Canadian Firm Built Hypersonic Vehicle, Scraps 'Sexbomb' Name

A rendering of the Hello-1X reveals the configuration and size of the 70-ft.-long hypersonic vehicle. 

Credit: Space Engine Systems

LE BOURGET—A small Canadian company named Space Engine Systems (SES) has quietly built an optionally crewed hypersonic aircraft and hopes to fly the self-funded Hello-1X experimental vehicle as early as next February, pending regulatory approvals, founder Pradeep Dass told Aerospace DAILY at the Paris Air Show.

With a structure made of titanium/stainless steel and powered by SES’s pre-cooled DASS GNX turbo-ramjet, the 70-ft.-long technology demonstrator is aimed at validating aerodynamics and propulsion systems scaled for a follow-on series of orbital and lunar payload delivery vehicles, Dass said. 

“We’re just a trucking company for space and lunar missions,” Dass said. 

A DASS GNX engine is being integrated now into the first completed Hello-1X aircraft, he added. The company plans to apply for an experimental certificate from the FAA in August, with a provisional goal of being ready to begin subsonic flight tests by February. But SES accepts that the timeline for the regulatory approval will be dictated by the FAA’s process, Dass said. 

Although based in Edmonton, Canada, the company is currently in the process of selecting four sites in the U.S. for engineering and flight test operations, Dass said. The company originally targeted Cecil Field outside Jacksonville, Florida for test flights, but that site is no longer in consideration, Dass said. 

The advanced status of Hello-1X comes 12 years after SES was established in Canada by Dass, an engineer who also founded the CAN-K company that makes electric pumps for the oil industry.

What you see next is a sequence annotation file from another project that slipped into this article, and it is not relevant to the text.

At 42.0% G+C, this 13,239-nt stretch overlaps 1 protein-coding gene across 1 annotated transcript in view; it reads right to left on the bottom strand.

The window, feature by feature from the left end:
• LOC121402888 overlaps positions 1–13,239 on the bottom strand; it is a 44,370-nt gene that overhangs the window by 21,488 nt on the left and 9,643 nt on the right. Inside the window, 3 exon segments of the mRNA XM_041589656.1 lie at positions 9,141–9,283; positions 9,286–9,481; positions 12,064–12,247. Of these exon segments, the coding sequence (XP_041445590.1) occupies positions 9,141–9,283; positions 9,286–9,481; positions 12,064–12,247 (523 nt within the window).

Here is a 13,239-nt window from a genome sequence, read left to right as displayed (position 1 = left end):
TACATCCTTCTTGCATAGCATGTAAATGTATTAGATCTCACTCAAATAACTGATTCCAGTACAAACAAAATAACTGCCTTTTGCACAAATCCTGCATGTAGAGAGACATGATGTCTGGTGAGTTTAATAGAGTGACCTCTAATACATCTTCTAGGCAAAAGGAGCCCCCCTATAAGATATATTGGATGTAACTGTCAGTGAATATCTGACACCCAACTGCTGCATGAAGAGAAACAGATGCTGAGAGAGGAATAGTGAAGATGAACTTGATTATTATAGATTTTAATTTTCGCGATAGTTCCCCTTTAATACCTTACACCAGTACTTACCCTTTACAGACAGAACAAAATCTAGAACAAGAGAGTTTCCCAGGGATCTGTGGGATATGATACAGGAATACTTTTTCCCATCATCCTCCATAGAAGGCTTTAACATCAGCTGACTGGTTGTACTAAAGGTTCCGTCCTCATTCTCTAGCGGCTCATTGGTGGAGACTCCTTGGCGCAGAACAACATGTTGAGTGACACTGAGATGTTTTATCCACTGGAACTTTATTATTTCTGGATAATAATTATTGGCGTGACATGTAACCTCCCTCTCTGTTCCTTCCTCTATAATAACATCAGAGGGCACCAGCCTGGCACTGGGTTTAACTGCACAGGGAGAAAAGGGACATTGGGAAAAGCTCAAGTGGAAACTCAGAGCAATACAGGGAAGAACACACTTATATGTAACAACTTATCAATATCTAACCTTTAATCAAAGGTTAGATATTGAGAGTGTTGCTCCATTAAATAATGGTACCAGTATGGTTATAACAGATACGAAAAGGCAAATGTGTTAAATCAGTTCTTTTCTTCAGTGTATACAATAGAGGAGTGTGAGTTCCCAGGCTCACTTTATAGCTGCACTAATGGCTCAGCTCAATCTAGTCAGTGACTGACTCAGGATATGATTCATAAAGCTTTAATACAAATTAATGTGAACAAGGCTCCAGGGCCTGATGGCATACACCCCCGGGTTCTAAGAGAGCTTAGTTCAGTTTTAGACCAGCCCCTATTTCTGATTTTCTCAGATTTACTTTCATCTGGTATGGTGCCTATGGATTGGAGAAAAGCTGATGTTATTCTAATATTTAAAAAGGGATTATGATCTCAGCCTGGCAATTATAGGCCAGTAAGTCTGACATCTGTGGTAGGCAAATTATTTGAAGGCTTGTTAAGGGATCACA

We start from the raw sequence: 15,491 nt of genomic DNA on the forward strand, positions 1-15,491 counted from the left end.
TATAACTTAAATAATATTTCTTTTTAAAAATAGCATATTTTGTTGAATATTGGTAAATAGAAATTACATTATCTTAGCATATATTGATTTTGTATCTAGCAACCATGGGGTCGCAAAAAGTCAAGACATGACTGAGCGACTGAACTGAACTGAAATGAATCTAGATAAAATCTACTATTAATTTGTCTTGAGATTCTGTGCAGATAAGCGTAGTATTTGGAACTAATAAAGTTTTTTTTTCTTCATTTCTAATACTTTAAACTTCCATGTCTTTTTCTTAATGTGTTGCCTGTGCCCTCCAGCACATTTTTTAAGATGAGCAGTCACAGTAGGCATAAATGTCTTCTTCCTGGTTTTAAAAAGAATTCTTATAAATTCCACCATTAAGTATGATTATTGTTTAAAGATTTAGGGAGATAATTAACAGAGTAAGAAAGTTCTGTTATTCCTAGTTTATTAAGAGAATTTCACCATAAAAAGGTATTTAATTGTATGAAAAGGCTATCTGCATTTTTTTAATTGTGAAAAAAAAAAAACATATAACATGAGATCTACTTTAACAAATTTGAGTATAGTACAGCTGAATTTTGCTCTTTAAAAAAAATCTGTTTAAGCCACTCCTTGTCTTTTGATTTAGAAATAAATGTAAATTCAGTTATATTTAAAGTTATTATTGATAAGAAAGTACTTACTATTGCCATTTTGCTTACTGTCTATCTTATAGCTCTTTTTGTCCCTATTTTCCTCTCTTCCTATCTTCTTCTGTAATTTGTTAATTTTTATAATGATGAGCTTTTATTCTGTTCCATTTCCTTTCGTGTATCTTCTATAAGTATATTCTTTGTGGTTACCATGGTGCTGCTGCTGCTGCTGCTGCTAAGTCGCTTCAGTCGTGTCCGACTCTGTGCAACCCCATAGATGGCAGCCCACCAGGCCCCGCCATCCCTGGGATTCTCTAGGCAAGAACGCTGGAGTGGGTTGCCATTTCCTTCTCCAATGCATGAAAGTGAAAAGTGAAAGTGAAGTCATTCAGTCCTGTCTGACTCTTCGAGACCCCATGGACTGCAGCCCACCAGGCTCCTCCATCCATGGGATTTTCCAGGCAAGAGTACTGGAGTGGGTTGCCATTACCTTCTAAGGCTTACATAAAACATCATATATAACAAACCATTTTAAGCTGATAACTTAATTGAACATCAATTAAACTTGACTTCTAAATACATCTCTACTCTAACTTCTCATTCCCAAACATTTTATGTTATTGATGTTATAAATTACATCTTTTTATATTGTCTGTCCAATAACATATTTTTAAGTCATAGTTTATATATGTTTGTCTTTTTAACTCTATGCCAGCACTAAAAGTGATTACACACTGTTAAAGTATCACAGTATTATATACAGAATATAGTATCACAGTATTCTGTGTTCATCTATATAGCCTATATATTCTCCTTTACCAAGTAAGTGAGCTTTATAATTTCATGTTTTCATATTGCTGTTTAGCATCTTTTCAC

SES previously announced plans to develop an uncrewed demonstrator vehicle called the Sexbomb, which could function as a hypersonic munition. The first Sexbomb vehicle has been partially completed, but the project will move forward only if the company receives external financing from a defense company or government agency, Dass said. Meanwhile, the “Sexbomb” branding, which is based on combining the first two initials of the company’s name with its intended application as a munition, will be dropped in the future, although it remained on brochures distributed at the Paris Air Show.

“Some people don’t like [the name],” Dass said. “Maybe some people took offense.”

Dass acknowledges the extreme risks involved with a small company attempting to produce orbital and lunar transfer vehicles powered by air-breathing, hypersonic propulsion systems. 

“I totally understand there’s every chance of failure,” Dass said. “Don’t get me wrong when you write [an article] that everything is flowery and it’s going to be good. We try and mitigate [the risk] as much as we can.”

The propulsion system for the Hello-1X is turbo-ramjet assembled from a collection of off-the-shelf parts. 

“What we do is we, we put together a whole bunch of parts and that's our turbine, and then we make our ramjet,” Dass said. The fuel for the turbojet can be Jet-A or hydrogen. A follow-on Hello-1 operational vehicle also will include a kerosene-fueled rocket, which will be acquired from a supplier, he added. 

Steve Trimble

Steve covers military aviation, missiles and space for the Aviation Week Network, based in Washington DC.


1 Comment
They didn't go into this thing thinking the name 'Sexbomb' wouldn't be an issue? Really?